"Realities and Myths of War: Review of Jozef Pecina's The Representation of War in Ninenteenth-Century American Novels" by Zuzana Buráková
Zuzana Buráková is assistant professor at Pavol Jozef Safarik University in Košice, Slovakia. She teaches courses on the topics of literary theory, the history of American literature, and American ethnic literatures at the Department of British and American Studies. She is co-author of the monograph Reflection of Trauma in Selected Works of Postwar American and British Literature (2010, Pavol Jozef Safarik University) and has published papers in the collections Gender in Literature (2013, Pavol Jozef Safarik University) and Growing Up a Woman (2015, Cambridge Scholars Publishing). Her research interests include Jewish American literature, trauma studies, and the works of Cormac McCarthy. E-mail:
The Representation of War in Nineteenth-Century American Novels
University of Cyril and Methodius in Trnava, 2015
American literature is abundant with books of different genres depicting war and its changing nature, from its traditional heroic depiction such as in James Fenimore Cooper´s The Spy: A Tale of the Neutral Ground (1821) to more realistic ones such as in Stephen Crane´s The Red Badge of Courage (1895), or critical and often even absurd ones such as in Kurt Vonnegut´s Slaughterhouse-Five (1969) or Joseph Heller´s Catch-22 (1961). Since the publication of Tim O´Brien’s semi-fictionalized memoir The Things They Carried in 1990, we have seen the emergence of different types of war narratives in the forms of war dramas, war memoirs, and war graphic novels, and as Wallis Sandborn claims “the war novel as a literary genre in American literature is more prominent than ever” (Sanborn, 12). In his book titled The Representation of War in Nineteenth-century American Novels (2015), Jozef Pecina sets out to discuss the origin and history of the genre of the American war novel. Pecina is known in Central European circles of scholars for his research on peculiar and unknown works. He focuses on the forgotten genres of 19th-century American literature, such as war comics, antebellum plantation romances, and urban and sensational fiction. His monograph on the nineteenth-century war novel is an excellent sample of his research in lesser-known fields.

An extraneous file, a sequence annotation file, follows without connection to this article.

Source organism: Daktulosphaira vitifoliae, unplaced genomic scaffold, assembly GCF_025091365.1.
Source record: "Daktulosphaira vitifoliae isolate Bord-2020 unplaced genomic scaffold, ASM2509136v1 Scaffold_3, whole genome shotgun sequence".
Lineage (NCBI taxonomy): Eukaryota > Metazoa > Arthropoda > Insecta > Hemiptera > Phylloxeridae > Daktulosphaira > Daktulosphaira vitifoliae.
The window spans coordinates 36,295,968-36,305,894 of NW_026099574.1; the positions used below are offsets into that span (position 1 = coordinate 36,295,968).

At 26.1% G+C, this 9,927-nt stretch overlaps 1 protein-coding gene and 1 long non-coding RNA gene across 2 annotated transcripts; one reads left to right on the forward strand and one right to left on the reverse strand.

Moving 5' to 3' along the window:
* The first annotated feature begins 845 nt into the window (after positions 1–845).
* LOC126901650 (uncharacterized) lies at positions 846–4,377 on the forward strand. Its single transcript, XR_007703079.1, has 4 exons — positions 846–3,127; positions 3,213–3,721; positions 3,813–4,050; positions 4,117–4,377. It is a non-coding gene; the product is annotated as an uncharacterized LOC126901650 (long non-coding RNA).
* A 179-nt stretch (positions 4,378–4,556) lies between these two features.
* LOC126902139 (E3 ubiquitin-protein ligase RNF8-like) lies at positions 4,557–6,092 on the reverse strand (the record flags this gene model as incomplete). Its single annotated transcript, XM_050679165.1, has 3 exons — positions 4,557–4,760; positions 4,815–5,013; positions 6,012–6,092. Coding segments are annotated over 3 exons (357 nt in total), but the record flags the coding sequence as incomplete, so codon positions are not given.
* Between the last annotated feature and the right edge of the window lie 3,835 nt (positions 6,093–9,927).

In his introduction, the author outlines several goals he aims to achieve in his work. His primary aim is to study how different nineteenth-century American authors approach the depiction of war as a historical and political concept in their novels. The author states very clearly that his intention is not to cover a wide range of war novels; instead, his research focuses more on the novels which mark the most pivotal stages of the development of American literature in the nineteenth century. While the depiction of war in American literature in general is a well-known and popular topic of research, Pecina’s book fills a research gap by focusing on lesser-known novelists and drawing interesting comparisons between these largely-forgotten authors and the canonized ones. Moreover, his comparison of the authors is complemented by his examination of the historical periods in which the novels were influenced by the authors´ personal battlefield experiences, which he considers to be indispensable for ensuring the quality of war novels.